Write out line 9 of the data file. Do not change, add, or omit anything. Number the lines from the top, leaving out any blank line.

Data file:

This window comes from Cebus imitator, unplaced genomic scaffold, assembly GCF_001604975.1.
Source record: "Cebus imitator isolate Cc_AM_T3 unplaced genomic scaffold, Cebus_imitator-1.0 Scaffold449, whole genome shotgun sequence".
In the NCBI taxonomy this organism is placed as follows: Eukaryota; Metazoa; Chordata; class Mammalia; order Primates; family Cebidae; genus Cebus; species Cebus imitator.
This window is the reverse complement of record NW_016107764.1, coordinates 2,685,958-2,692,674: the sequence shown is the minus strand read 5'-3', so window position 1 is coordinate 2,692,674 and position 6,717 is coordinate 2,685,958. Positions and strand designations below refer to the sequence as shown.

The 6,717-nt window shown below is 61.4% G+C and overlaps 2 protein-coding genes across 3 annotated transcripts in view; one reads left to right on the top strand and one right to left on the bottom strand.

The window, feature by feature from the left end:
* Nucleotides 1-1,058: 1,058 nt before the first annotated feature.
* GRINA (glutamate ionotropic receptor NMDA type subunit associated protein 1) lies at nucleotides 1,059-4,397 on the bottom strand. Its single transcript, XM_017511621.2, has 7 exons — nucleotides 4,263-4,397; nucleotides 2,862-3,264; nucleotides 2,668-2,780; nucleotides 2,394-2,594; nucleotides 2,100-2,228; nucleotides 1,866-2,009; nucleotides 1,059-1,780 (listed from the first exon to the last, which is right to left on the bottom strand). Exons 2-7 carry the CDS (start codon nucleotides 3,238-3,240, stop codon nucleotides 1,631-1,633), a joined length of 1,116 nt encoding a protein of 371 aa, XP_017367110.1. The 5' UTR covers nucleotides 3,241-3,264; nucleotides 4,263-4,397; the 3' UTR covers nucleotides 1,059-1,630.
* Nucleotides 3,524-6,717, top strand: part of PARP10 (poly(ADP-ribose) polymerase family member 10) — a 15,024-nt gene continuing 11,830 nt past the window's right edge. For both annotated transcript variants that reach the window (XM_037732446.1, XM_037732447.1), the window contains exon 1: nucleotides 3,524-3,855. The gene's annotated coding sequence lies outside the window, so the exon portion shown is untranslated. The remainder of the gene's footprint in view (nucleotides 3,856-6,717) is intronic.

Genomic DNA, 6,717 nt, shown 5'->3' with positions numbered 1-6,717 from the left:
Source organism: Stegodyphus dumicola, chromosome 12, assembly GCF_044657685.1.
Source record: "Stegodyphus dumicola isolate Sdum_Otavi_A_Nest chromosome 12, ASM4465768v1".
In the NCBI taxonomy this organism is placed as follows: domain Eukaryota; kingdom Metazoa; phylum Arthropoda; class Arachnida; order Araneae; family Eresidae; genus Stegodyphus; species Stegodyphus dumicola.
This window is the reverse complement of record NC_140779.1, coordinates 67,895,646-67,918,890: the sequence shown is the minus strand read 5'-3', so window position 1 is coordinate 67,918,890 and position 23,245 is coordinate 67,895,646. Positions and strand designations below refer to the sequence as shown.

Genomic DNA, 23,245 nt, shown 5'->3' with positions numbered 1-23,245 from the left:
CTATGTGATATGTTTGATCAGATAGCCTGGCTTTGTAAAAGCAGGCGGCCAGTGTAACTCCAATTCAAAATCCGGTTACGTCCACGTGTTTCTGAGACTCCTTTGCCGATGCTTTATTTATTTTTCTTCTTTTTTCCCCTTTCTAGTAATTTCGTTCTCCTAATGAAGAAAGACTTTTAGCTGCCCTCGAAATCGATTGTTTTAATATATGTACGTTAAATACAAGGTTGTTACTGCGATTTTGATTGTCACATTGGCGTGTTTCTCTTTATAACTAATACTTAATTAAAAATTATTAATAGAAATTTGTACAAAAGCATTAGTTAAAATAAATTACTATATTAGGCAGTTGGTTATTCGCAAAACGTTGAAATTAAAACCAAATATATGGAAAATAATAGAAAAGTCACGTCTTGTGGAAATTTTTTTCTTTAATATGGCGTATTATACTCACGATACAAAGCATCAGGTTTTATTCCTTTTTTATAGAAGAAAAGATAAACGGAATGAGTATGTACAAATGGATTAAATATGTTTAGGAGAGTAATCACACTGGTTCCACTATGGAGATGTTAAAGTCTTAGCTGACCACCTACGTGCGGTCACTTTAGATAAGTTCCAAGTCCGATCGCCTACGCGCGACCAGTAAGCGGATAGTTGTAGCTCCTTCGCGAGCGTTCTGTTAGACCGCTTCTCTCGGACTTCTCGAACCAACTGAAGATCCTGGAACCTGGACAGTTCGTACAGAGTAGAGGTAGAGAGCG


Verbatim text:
* Nucleotides 3,524-6,717, top strand: part of PARP10 (poly(ADP-ribose) polymerase family member 10) — a 15,024-nt gene continuing 11,830 nt past the window's right edge. For both annotated transcript variants that reach the window (XM_037732446.1, XM_037732447.1), the window contains exon 1: nucleotides 3,524-3,855. The gene's annotated coding sequence lies outside the window, so the exon portion shown is untranslated. The remainder of the gene's footprint in view (nucleotides 3,856-6,717) is intronic.